The Language Khichadi!

The other day I was listening to this song about things learnt in school which are useless in real life. The singer asks, ‘Why is b.u.t. but, when p.u.t. is put? Want to listen to it?

One thing led to another and I began thinking of language and its intricacies and variety — not just English, but Hindi too. If one has travelled to different Hindi speaking regions, one would know how different the language is from one place to another. And when one keeps shifting cities, it is hard to keep up with the changing words. Ask me!

I remember the time we had just shifted to Delhi from Mumbai. I had sent my elder son, then 11, to the grocer’s to buy some poha and sugar. He came back empty handed. I was surprised. ‘Did he say that he was out of stock?’ I asked him.

‘No. He said he doesn’t sell them,’ he replied.

Later when I went to the shop, I saw not only poha but also sugar. I asked the shopkeeper why he had not given them to my son.

When I pointed to the sack of poha, he said, ‘Oh, but that is chidwa! Your son asked for poha.’ Surely he had sugar?

‘No one buys shakkar here; I only keep cheeni.’

I was dumbstruck. I later found many grocers who understood what poha was, though shakkar still meant bura shakkar (unrefined sugar) everywhere! We had to learn to say cheeni double quick.

And then the time I went to the weekly market and heard the vendor shouting, ‘Sitaphal! Petha!

Now, I love both Sitaphal (custard apple) and petha, the lovely sweet famous in Agra, made of ash gourd. I hurried over to his shop curious to see the shop where a fruit and a sweet were being sold along with vegetables. I stood and looked, and looked – really hard. There was neither sitaphal nor petha. Just a lot of ash gourd and yellow pumpkin. I was about to ask where sitaphal was, when a woman asked for half a kilo of it. The shopkeeper began cutting a piece of pumpkin. So that was sitaphal and not my favourite custard apple!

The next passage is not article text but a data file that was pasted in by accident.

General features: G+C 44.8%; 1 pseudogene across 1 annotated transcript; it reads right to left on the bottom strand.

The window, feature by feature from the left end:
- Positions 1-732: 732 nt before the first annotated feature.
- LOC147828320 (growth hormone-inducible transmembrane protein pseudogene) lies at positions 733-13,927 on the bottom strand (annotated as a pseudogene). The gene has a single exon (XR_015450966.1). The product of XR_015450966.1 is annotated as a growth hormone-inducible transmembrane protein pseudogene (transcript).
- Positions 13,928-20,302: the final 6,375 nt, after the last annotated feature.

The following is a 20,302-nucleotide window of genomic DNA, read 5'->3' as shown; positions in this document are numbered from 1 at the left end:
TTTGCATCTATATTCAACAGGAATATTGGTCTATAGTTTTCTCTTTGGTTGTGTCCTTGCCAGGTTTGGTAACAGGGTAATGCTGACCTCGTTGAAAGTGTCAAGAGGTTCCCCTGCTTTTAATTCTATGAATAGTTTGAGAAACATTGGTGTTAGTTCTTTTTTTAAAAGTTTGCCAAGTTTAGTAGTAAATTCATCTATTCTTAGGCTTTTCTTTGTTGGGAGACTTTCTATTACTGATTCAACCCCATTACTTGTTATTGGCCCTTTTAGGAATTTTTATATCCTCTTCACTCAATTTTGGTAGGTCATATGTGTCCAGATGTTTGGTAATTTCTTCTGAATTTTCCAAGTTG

But petha? I got the answer when another customer asked for a kilo of it and he began cutting the huge ash gourd! How on earth could I have known that the raw material and the end product were both called petha? Wonder what it is called in Agra! I soon got to ask for shareefa when I wanted to buy sitaphal.


There were more words to learn. It took me a while to understand that challi was bhutta, jimikand was yam and gola was coconut! The maid was mai and not bai, as the latter refers to a nautch girl. And in Mumbai bai is a respectful form of address for a teacher as well as an older woman. Delhi has a mix of words borrowed from its neighbouring states.

And then we moved to Madhya Pradesh. The maid asked me if I liked bhate ka bharta and I looked blank. She described brinjal in detail before light dawned on me. Likewise when I was offered bihi ki chutney by my neighbour, I didn’t know what to expect till I smelt and tasted guava chutney.

To make a long story short, I had to unlearn my Delhi Hindi and relearn that particular dialect of MP Hindi. Don’t even ask me what happened when we moved back to Mumbai!

I am sure every Indian language has hundreds of dialects that are incomprehensible to those from other parts of the same state. Do you have any such stories to share?


The author is your regular neighborhood granny. Loves cooking, feeding her friends and family, telling tales and reading children’s books among others — on her Kindle. She is comfortable with people her age, older than her and of course all youngsters right down to infants. And oh, she is in tune with the times too. She has seen the telegram transform into Twitter and telephone into WhatsApp. You could call her Gadget Granny Seeta, if you like. She loves saying that the tip of her tongue is in the fingers on her keyboard! 


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